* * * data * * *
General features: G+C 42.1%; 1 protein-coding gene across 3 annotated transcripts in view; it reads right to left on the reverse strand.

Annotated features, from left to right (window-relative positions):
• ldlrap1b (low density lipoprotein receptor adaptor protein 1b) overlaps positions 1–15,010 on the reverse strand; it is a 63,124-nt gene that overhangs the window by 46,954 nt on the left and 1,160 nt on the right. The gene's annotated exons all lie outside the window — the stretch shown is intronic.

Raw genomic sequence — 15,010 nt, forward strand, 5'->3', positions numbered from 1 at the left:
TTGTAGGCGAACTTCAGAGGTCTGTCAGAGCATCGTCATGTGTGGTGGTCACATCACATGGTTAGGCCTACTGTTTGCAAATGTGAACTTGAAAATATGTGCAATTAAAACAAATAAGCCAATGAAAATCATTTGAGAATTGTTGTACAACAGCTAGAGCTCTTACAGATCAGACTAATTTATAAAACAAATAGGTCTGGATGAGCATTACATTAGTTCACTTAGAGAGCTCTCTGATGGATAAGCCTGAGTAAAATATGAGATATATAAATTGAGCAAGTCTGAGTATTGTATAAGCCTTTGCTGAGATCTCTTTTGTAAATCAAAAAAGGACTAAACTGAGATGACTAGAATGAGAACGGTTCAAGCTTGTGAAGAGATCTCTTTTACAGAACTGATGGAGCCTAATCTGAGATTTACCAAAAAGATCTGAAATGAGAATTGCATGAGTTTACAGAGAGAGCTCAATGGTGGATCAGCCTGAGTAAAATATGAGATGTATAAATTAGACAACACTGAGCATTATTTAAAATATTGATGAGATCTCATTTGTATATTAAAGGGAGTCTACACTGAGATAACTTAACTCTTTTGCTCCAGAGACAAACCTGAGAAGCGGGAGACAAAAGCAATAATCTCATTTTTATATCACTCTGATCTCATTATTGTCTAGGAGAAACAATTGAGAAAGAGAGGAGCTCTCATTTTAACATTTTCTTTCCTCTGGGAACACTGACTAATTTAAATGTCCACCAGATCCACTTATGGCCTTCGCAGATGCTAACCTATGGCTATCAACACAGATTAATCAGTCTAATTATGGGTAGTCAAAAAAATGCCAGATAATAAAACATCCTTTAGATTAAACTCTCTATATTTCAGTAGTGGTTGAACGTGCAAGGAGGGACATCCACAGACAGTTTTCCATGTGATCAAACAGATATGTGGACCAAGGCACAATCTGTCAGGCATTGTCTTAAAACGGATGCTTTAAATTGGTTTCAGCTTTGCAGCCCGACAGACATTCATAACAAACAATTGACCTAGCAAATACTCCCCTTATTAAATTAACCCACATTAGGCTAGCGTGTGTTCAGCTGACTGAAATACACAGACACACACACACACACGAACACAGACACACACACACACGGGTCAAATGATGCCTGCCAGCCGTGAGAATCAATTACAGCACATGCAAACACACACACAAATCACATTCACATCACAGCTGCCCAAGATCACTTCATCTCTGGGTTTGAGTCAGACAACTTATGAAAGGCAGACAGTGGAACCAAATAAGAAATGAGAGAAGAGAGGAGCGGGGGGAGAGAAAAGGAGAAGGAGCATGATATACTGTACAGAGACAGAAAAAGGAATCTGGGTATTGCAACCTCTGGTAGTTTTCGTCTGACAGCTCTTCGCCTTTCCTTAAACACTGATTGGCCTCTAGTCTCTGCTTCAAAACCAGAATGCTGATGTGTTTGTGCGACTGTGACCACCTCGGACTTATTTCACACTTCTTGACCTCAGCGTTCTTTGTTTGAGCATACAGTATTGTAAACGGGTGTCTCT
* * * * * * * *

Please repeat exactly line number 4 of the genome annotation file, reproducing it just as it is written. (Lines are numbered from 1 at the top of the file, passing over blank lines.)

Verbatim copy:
Raw genomic sequence — 15,010 nt, forward strand, 5'->3', positions numbered from 1 at the left: